On the officer side: Just because CPT so-and-so got out after commanding a company and got an MBA does not mean he will step into an executive position. Officers might have to take a pay cut from their O-3 grade to get into a new career. And, you will never step into a position over 120 employees like you had as a commander.

    The biggest fear of a civilian employer (at least, me) is that you will get hired, and then drone on in your office without learning anything about your new career and without managing your own advancement. You can not just wait out your civilian position, take a professional development course, and then get an automatic promotion.

    So, here are some ideas for the guys getting out:

    – Use the headhunter recruiting companies to get connected if you don’t already have an ‘in’ somewhere. Simple, but they stay in business because they work.

    – Don’t copy your OER duty description or award bullets into your resume. It’s lazy and we can tell.

    – Emphasize your accomplishments over your technical duty description. If you were rated as a ‘top 3 platoon leader in the battalion,’ put that in your resume instead of your property book value. Signing for $1 million in equipment is not an accomplishment.

    – Don’t talk down to civilians who don’t have military experience. Sounds simple but I hear it a lot. Also, you might not even know who you’re talking to. (I’ve had an AF vet try to tell me that his four month deployment was harder than the Army’s twelve month deployment because he ‘couldn’t get settled.’)

    – Have a good reason why you are leaving you military career. It can’t be because it’s too much work or you can’t get promoted. We know how easy it is to get promoted and we don’t want to hire a drone.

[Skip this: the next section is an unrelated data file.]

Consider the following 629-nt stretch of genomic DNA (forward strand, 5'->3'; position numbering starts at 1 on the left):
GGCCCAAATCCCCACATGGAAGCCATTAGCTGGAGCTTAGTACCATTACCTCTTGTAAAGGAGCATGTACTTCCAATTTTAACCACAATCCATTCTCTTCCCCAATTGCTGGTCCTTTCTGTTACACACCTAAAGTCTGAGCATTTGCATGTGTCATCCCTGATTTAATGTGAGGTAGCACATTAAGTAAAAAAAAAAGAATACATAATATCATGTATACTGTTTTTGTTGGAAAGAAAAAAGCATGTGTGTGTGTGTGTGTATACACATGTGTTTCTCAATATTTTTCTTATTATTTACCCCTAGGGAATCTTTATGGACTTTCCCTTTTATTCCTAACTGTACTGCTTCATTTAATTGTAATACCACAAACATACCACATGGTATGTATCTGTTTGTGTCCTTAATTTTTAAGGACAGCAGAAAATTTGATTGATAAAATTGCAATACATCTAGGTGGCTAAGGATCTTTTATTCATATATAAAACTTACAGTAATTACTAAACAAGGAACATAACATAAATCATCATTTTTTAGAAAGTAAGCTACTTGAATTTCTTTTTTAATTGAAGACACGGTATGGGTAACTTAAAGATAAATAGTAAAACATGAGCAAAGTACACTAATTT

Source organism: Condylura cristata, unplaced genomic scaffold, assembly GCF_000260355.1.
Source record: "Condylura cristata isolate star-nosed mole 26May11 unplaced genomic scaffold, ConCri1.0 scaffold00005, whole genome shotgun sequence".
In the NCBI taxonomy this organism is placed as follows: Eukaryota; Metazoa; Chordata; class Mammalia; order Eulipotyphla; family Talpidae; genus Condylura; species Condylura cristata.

• reggie

    I was lucky to have come of age in the period of relative peace just after the Vietnam War. It’s sad that achieving a sustainable peace no longer seems to be the goal of American power.

    The thing I appreciate (maybe even envy) the most about the generations before and after mine is the sense of service. If we could uncouple “military” and “service,” and find a way to engage all young people in some form of national service, I honestly believe we’d have a more cohesive society. As it is now, we’ve made the “military” part so much more the point, that we forget there are many ways to serve.

    None of this should be read as diminishing my respect for those who do serve in the military. They (and their families) make tremendous sacrifices to serve the nation. I just wish the ends were more worthy of the sacrifice, and that our leaders were more deserving of the loyalty of our soldiers.

  • Rich

    Hire Vets first need a serious re-think. Perhaps some time in the future I might have an interest in seeing my kid have shot at a good job in the civilian world but I don’t think he has a special entitlement over anybody else merely because of his service. He volunteered with his eyes wide open and if he stays in one piece will likely do twenty. But I don’t see how he trumps any other person looking for that same good job. Perhaps if he was conscripted while others stayed behind I might expect some special consideration but the era of national service is unfortunately long gone.

  • lucy

    Once upon a time my military experience helped, but now it depends, (referring to applications.) I am considered a Vet in some circumstances and in others it seems as though I have to cough up and show some proof of ‘earned’ battle scars.

  • Hunter

    I think it is a matter of experience, expertise, discipline – and as a later poster suggest – dedicating oneself to the mission above self. These are areas your son will have vast experience in that his age group coming straight from college will likely lack. Those are the trumps.